Church of Scientology Sacramento Hosts Human Rights Event in Recognition of International Human Rights Day

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Taking inspiration from L. Ron Hubbard, who wrote, "Human rights must be made a fact, not an idealistic dream," the Church of Scientology of Sacramento marked Human Rights Day with a human rights event attended by local faith based leaders and members of community organizations.

Local faith based leaders and members of community organizations gathered at the Church of Scientology on Thursday, December 10th to bring attention and awareness to the issue of human rights.

“With contemporary headlines of human rights abuses at home and abroad and the controversies about how to address this issue, it seems very timely to host an event such as this,” said Church President Mike Klagenberg.

Adding that this message of human rights tends to get lost in all of these headlines, an understanding of one’s own human rights can start us on a path of understanding so that we can reach rational conclusions surrounding such controversies, said Klagenberg.

Highlighting the church sponsored human rights initiatives known as United for Human Rights and Youth For Human Rights respectively, Klagenberg presented the educational components of that initiative which are centered around the United Nations Universal Declaration of Human Rights laying out these basic human rights.

Joining in on the event as Guest Speaker was Nilda Guanzon Valmores, the Executive Director of the local non-profit, My Sister’s House.

My Sister’s House is A Safe Haven to serve Asian and Pacific Islanders and other underserved women and children impacted by domestic violence, sexual assault, and human trafficking by providing a culturally appropriate and responsive safe haven, job training, and community services.

Adding that local touch to this issue Ms. Valmores gave a comprehensive overview of ways to identify abuses and human rights violations as well as any related human trafficking issues. She also gave some eye opening figures on human rights violations where some 29.8 million people are in slavery today [1].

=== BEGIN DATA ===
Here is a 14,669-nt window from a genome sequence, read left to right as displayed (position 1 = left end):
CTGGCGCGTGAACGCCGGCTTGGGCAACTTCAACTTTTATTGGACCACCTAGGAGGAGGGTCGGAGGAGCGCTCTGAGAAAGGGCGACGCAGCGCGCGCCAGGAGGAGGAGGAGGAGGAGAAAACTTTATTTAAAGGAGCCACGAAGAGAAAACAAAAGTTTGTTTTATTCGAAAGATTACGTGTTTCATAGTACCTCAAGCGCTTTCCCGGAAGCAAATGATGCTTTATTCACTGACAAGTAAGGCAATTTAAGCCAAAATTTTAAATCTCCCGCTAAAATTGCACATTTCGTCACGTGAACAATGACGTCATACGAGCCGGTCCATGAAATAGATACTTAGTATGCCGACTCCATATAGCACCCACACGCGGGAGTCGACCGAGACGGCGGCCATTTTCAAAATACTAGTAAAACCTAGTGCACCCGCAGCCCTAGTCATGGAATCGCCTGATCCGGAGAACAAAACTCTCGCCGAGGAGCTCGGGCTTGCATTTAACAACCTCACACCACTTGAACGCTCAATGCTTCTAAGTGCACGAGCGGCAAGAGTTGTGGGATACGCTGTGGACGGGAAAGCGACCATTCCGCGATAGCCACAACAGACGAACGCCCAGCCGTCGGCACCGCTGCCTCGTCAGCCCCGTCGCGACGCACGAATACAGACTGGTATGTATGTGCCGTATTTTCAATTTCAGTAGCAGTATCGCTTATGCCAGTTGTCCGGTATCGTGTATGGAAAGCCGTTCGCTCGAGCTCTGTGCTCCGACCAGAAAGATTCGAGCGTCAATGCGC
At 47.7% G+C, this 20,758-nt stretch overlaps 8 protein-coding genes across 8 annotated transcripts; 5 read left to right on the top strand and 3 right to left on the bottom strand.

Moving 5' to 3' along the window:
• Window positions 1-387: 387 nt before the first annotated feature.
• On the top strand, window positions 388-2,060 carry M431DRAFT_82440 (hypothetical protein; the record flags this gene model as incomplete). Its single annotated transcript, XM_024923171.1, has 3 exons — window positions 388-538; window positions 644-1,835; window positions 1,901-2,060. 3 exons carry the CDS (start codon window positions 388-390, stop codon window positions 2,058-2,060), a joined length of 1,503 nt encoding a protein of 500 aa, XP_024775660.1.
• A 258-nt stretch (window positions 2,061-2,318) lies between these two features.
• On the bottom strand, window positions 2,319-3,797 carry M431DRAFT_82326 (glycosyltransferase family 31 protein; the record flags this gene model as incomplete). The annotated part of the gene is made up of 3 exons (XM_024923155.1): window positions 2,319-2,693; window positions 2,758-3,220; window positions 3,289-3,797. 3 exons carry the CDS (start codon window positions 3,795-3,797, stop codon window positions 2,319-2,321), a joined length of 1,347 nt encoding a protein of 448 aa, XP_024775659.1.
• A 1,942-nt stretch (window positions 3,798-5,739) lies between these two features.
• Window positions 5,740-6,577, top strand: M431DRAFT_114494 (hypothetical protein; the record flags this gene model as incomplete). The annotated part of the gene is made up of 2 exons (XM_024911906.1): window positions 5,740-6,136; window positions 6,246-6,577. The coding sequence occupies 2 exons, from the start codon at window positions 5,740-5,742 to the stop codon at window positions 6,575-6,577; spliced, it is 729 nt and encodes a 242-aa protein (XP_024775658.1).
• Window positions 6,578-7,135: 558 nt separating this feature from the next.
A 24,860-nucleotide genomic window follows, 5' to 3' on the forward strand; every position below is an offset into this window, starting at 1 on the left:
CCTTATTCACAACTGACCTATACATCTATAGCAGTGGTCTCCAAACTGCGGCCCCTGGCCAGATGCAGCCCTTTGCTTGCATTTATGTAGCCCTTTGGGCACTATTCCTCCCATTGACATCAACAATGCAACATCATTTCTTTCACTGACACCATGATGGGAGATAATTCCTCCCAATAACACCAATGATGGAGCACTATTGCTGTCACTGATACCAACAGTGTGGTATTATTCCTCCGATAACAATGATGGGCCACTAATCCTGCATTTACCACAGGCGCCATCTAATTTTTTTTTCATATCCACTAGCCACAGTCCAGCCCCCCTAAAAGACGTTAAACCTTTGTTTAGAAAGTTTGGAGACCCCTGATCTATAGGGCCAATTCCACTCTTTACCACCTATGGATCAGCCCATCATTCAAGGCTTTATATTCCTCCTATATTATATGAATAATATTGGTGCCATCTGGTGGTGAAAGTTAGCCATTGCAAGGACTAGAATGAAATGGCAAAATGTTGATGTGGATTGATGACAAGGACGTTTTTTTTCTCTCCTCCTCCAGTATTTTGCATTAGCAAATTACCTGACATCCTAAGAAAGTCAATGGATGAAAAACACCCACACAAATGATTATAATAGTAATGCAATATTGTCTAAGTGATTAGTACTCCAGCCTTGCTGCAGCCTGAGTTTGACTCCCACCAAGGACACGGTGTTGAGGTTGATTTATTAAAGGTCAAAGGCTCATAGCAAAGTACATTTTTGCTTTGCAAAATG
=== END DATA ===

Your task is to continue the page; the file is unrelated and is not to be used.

She also highlighted the services that My Sisters House provides locally as well as sharing a heart-warming success story. “It is a human right to live freely in your home without fear of being abused and knowing you have a safe place to sleep,” added Ms. Valmores.

Re-iterating her call that domestic abuse is a human rights issue she added that “others talk about world peace, but for that to happen it begins within in our own homes and making them that safe place first.”

For more than 40 years Scientologists have championed the United Nations’ Universal Declaration of Human Rights. In 1969, L Ron Hubbard reprinted a copy of the Declaration in the Church’s Freedom Magazine and wrote:

“The United Nations came up with the answer. An absence of human rights stained the hands of governments and threatened their rules. Very few governments have implemented any part of the Universal Declaration of Human Rights. These governments have not grasped that their very survival depends utterly upon adopting such reforms and thus giving their peoples a cause, a civilization worth supporting, worth their patriotism.”

For more information on these activities visit My Sister’s House and the Scientology websites at: and


[1] Max Fisher, "World Views," "The Washington Post," Oct 17, 2013,

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Mike Klagenberg

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